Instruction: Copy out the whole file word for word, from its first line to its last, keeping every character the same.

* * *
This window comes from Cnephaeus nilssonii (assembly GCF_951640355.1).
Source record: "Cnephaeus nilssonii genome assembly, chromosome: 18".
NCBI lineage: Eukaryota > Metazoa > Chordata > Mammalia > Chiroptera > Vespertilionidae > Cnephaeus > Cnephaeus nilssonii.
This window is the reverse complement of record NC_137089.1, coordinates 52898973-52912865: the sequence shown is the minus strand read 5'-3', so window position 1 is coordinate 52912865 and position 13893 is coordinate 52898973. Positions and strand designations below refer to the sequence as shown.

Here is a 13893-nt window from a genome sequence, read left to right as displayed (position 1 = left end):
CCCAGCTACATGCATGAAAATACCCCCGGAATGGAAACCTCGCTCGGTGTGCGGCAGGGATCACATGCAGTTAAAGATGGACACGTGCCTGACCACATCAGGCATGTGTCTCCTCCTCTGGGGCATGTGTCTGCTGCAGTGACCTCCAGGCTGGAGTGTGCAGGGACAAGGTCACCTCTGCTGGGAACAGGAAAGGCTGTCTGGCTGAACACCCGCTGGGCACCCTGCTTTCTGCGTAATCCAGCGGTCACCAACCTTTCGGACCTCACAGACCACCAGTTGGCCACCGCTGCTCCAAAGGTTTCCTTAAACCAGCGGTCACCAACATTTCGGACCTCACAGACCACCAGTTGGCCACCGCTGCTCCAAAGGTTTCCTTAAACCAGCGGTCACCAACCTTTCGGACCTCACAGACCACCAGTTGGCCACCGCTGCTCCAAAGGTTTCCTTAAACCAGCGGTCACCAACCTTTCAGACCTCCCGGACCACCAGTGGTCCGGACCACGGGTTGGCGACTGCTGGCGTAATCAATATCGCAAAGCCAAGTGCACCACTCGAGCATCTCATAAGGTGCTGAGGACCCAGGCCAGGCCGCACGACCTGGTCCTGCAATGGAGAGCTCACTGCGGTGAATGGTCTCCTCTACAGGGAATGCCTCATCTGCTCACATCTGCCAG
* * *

This window comes from Cnephaeus nilssonii (assembly GCF_951640355.1).
Source record: "Cnephaeus nilssonii genome assembly, chromosome: 18".
NCBI lineage: Eukaryota > Metazoa > Chordata > Mammalia > Chiroptera > Vespertilionidae > Cnephaeus > Cnephaeus nilssonii.
This window is the reverse complement of record NC_137089.1, coordinates 52898973-52912865: the sequence shown is the minus strand read 5'-3', so window position 1 is coordinate 52912865 and position 13893 is coordinate 52898973. Positions and strand designations below refer to the sequence as shown.

Here is a 13893-nt window from a genome sequence, read left to right as displayed (position 1 = left end):
CCCAGCTACATGCATGAAAATACCCCCGGAATGGAAACCTCGCTCGGTGTGCGGCAGGGATCACATGCAGTTAAAGATGGACACGTGCCTGACCACATCAGGCATGTGTCTCCTCCTCTGGGGCATGTGTCTGCTGCAGTGACCTCCAGGCTGGAGTGTGCAGGGACAAGGTCACCTCTGCTGGGAACAGGAAAGGCTGTCTGGCTGAACACCCGCTGGGCACCCTGCTTTCTGCGTAATCCAGCGGTCACCAACCTTTCGGACCTCACAGACCACCAGTTGGCCACCGCTGCTCCAAAGGTTTCCTTAAACCAGCGGTCACCAACATTTCGGACCTCACAGACCACCAGTTGGCCACCGCTGCTCCAAAGGTTTCCTTAAACCAGCGGTCACCAACCTTTCGGACCTCACAGACCACCAGTTGGCCACCGCTGCTCCAAAGGTTTCCTTAAACCAGCGGTCACCAACCTTTCAGACCTCCCGGACCACCAGTGGTCCGGACCACGGGTTGGCGACTGCTGGCGTAATCAATATCGCAAAGCCAAGTGCACCACTCGAGCATCTCATAAGGTGCTGAGGACCCAGGCCAGGCCGCACGACCTGGTCCTGCAATGGAGAGCTCACTGCGGTGAATGGTCTCCTCTACAGGGAATGCCTCATCTGCTCACATCTGCCAG